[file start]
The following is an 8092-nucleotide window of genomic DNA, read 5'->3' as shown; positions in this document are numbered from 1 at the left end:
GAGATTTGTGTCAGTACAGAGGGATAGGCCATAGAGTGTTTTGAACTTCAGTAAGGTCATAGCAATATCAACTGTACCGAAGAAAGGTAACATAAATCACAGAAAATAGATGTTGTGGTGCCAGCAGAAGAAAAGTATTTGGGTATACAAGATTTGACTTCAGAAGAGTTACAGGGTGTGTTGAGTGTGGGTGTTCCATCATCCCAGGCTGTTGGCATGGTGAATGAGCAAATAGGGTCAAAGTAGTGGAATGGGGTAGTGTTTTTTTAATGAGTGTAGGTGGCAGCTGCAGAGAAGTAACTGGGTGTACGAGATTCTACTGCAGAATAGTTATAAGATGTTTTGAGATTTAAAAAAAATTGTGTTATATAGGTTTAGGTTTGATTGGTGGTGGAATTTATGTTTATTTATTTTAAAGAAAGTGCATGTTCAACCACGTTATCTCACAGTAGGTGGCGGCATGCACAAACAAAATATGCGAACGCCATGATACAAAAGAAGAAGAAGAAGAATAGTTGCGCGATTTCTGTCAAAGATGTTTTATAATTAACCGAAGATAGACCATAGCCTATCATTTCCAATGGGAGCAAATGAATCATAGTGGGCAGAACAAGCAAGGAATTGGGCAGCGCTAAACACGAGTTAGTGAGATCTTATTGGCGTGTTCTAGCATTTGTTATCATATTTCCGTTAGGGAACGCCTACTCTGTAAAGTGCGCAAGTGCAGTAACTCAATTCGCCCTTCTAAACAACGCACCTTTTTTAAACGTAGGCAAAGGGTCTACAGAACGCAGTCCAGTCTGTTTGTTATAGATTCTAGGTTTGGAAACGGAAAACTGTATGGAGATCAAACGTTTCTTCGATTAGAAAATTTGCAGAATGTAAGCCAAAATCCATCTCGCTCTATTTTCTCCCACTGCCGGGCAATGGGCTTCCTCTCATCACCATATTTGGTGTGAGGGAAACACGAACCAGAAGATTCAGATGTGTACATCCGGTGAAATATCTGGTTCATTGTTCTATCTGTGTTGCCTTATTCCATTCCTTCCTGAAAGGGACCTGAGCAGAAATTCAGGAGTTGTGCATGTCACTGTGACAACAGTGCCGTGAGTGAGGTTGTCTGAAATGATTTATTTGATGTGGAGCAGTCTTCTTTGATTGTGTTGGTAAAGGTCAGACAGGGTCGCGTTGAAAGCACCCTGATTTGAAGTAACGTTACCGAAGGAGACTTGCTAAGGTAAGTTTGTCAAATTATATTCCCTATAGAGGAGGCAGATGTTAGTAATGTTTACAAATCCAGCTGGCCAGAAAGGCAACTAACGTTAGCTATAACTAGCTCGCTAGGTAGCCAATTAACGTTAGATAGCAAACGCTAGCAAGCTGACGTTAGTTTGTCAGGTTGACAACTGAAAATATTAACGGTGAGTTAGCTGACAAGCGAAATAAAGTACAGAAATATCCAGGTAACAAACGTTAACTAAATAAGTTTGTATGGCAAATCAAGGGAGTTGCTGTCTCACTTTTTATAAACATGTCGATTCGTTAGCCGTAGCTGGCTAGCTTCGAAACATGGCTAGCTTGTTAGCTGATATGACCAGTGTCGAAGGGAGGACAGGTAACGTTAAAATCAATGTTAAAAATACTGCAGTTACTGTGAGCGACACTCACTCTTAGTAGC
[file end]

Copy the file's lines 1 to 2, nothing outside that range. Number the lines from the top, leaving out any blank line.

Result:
The following is an 8092-nucleotide window of genomic DNA, read 5'->3' as shown; positions in this document are numbered from 1 at the left end:
GAGATTTGTGTCAGTACAGAGGGATAGGCCATAGAGTGTTTTGAACTTCAGTAAGGTCATAGCAATATCAACTGTACCGAAGAAAGGTAACATAAATCACAGAAAATAGATGTTGTGGTGCCAGCAGAAGAAAAGTATTTGGGTATACAAGATTTGACTTCAGAAGAGTTACAGGGTGTGTTGAGTGTGGGTGTTCCATCATCCCAGGCTGTTGGCATGGTGAATGAGCAAATAGGGTCAAAGTAGTGGAATGGGGTAGTGTTTTTTTAATGAGTGTAGGTGGCAGCTGCAGAGAAGTAACTGGGTGTACGAGATTCTACTGCAGAATAGTTATAAGATGTTTTGAGATTTAAAAAAAATTGTGTTATATAGGTTTAGGTTTGATTGGTGGTGGAATTTATGTTTATTTATTTTAAAGAAAGTGCATGTTCAACCACGTTATCTCACAGTAGGTGGCGGCATGCACAAACAAAATATGCGAACGCCATGATACAAAAGAAGAAGAAGAAGAATAGTTGCGCGATTTCTGTCAAAGATGTTTTATAATTAACCGAAGATAGACCATAGCCTATCATTTCCAATGGGAGCAAATGAATCATAGTGGGCAGAACAAGCAAGGAATTGGGCAGCGCTAAACACGAGTTAGTGAGATCTTATTGGCGTGTTCTAGCATTTGTTATCATATTTCCGTTAGGGAACGCCTACTCTGTAAAGTGCGCAAGTGCAGTAACTCAATTCGCCCTTCTAAACAACGCACCTTTTTTAAACGTAGGCAAAGGGTCTACAGAACGCAGTCCAGTCTGTTTGTTATAGATTCTAGGTTTGGAAACGGAAAACTGTATGGAGATCAAACGTTTCTTCGATTAGAAAATTTGCAGAATGTAAGCCAAAATCCATCTCGCTCTATTTTCTCCCACTGCCGGGCAATGGGCTTCCTCTCATCACCATATTTGGTGTGAGGGAAACACGAACCAGAAGATTCAGATGTGTACATCCGGTGAAATATCTGGTTCATTGTTCTATCTGTGTTGCCTTATTCCATTCCTTCCTGAAAGGGACCTGAGCAGAAATTCAGGAGTTGTGCATGTCACTGTGACAACAGTGCCGTGAGTGAGGTTGTCTGAAATGATTTATTTGATGTGGAGCAGTCTTCTTTGATTGTGTTGGTAAAGGTCAGACAGGGTCGCGTTGAAAGCACCCTGATTTGAAGTAACGTTACCGAAGGAGACTTGCTAAGGTAAGTTTGTCAAATTATATTCCCTATAGAGGAGGCAGATGTTAGTAATGTTTACAAATCCAGCTGGCCAGAAAGGCAACTAACGTTAGCTATAACTAGCTCGCTAGGTAGCCAATTAACGTTAGATAGCAAACGCTAGCAAGCTGACGTTAGTTTGTCAGGTTGACAACTGAAAATATTAACGGTGAGTTAGCTGACAAGCGAAATAAAGTACAGAAATATCCAGGTAACAAACGTTAACTAAATAAGTTTGTATGGCAAATCAAGGGAGTTGCTGTCTCACTTTTTATAAACATGTCGATTCGTTAGCCGTAGCTGGCTAGCTTCGAAACATGGCTAGCTTGTTAGCTGATATGACCAGTGTCGAAGGGAGGACAGGTAACGTTAAAATCAATGTTAAAAATACTGCAGTTACTGTGAGCGACACTCACTCTTAGTAGC